Saxophonist John Doheny was born in Seattle Washington in 1953 but has spent much of his adult life in Canada, primarily in Vancouver and Toronto. After early experiences accompanying strippers in bars and cabarets he became a professional R&B sideman in the late 1970s, touring and recording with artists both prominent and obscure. In 1991 he returned to Vancouver and began a program of intense musical study, both in academe (Vancouver Community College, the University of British Columbia) and in the more informal area of performance. He asserts that "all human intercourse is either an opportunity to learn or to teach. Everything that I know about jazz performance (to the extent that I know anything at all) I owe to those players, teachers and students who have suffered to share the bandstand and the teaching studio with me." Since 2003, Mr. Doheny has been a permanent resident of New Orleans, Louisiana, but makes every effort to spend summers in Canada because "it's too damn hot down here then."

Saturday, December 23, 2006

Christmas In New Orleans.

Left: Rev. Lois DeJean, with her lawyer.

You can pretty much rule out snow here at Christmas, but since I grew up in the Pacific Northwest I'm used to rain for Christmas anyway. A couple of days ago we got a doozy of a rainstorm, with three to four inches falling in Orleans Parish in a single day. The streets around Tulane flooded so bad that I couldn't get in to work until mid-afternoon, but classes are over and students have (mostly) gone home for the holidays, so all I was doing was cleaning up my office and answering e-mails anyway. Today it's sunny and beautiful, with a predicted high of 64F.

Every year at Christmas in New Orleans there's a series of free concerts at St. Louis Cathdral, and Darlene and I always make it a point to catch the Reverend Lois DeJean and whatever ensemble she chooses to field on any given year. The Rev. is a feisty 70 year old African-American lady, the matriarch of a vast clan that includes children, grandchildren and great-grandchildren (among them jazz and funk drummer Eddie DeJean) almost all of whom are involved in some capacity in the Reverend DeJean's various choirs and gospel ensembles. The Rev. herself is a high-octane gospel singer who never fails to 'get house,' even in a Catholic cathedral full of (mostly white) tourists.

The Rev. DeJean is also a tireless community activist, and president of the Gert-Town Residents Association. Gert-Town, a poor-as-dirt neighborhood that nevertheless has spawned great musical talents like Allen Toussaint and is the home turf of Big Chief Larry Bannock and his Mardi Gras Indian Tribe, the Golden Star Hunters, was hit hard by the flood. Most of it's residents are still displaced, and as if that wasn't enough, a large chemical storage facility spilled toxic substances all over the area when it flooded out. The Reverend DeJean has been working with an Atlanta advocacy lawyer to notify displaced residents that they may have waded through dangerously toxic substances after the flood, and perhaps get the owners of the facility (based in the U.K.) to pay compensation of some kind, and assist in the cleanup.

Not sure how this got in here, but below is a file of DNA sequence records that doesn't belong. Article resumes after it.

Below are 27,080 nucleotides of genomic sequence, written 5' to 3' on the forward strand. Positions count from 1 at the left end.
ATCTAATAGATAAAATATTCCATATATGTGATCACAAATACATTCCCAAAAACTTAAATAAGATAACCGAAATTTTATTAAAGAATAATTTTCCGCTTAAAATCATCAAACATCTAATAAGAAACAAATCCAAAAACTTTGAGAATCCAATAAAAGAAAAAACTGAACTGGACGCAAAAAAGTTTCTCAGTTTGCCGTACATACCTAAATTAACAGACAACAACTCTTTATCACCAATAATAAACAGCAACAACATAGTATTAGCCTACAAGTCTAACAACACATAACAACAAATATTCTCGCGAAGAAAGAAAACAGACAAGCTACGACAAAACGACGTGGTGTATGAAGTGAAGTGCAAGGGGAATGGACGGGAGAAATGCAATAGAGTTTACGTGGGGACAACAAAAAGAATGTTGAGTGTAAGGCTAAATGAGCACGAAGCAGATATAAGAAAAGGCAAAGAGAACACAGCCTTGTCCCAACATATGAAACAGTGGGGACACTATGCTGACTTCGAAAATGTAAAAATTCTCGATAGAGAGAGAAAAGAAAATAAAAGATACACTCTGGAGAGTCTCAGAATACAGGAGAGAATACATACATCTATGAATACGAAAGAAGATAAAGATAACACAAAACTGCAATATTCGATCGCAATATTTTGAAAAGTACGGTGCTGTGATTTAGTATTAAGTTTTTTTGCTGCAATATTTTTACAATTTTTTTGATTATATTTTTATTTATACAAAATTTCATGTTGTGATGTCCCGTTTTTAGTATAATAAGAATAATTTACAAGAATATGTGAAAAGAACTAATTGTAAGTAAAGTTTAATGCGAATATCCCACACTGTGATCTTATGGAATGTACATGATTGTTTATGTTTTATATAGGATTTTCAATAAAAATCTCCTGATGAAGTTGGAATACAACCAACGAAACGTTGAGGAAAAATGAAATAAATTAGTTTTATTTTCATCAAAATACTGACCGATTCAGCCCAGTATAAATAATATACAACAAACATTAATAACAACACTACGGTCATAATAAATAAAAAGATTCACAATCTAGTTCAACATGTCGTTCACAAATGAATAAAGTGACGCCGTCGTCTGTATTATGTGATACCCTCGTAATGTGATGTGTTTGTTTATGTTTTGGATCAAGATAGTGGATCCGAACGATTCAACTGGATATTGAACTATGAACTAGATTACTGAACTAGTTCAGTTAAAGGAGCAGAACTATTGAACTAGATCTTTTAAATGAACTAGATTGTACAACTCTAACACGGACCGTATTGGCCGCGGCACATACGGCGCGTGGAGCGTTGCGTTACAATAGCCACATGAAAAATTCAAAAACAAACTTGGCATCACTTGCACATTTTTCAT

I spent last night sitting in with my good buddy, pianist Fred Sanders, at his solo piano gig at Club 528 in the Harrah's Hotel at Poydras and South Peters Street. My wife Darlene has been going nuts baking Creole Christmas Cakes, and this gave us an opportunity to deliver Frederick's cake to him. We played a few seasonal favorites ("Winter Wonderland," a way-up, be-bop-style "Santa Clause is Coming To Town") and a bunch of standards like "I'll Remember April" and Duke Ellington's Rhythm-Changes workout "Cotton Tail."

As we were finishing up, the late-shift band (George French and Friends) started wandering in and taking seats at the bar. Now, you need to understand that all my life one of the most discombobulating experiences for me as a musician has been to have a bunch of super-heavy players come into a club and sit and watch me play. It really puts me on edge. But last night, an interesting thing happened. It didn't bother me. Maybe age is mellowing me, or I have less to prove, or I'm beginning to realize that these people, rather than being gods sitting in judgement, are actually my peers, but I felt totally relaxed.

As I was putting my horn away, George's tenor player (long-time Dr. John sideman and old-school New Orleans Be-Bop cat Eric Traub) came over and invited me to come down and sit in on his gig at Dos Jefes this Saturday. Drummer Herman Jackson and I passed a word or two about our mutual friend, clarinetist-educator and jazz guru Alvin Batiste. And my wife was thrilled to be introduced to bassist and singer George French, the man with the most gorgeous baritone in New Orleans, now that the 'tan canary,' Johnny Adams, has left us.

The vibe here at Christmas is very different than up north, but it's also the same. There's the same sense of the year coming to an end, the same urge to cleave to family or, in our case, to miss them in their abscence. The streetcars all have red bows and greenery on them, and there's some truly impressive Christmas light displays about. There a lot of different traditions, sure ( the Santa displays around our neighborhood feature black Santas, and there's a heavy French influence in things like Reveillon menus in local restaurants and the Acadian tradition of lighting bonfires along the levee so "Papa Noelle" can find his way) but it still feels just like Christmas.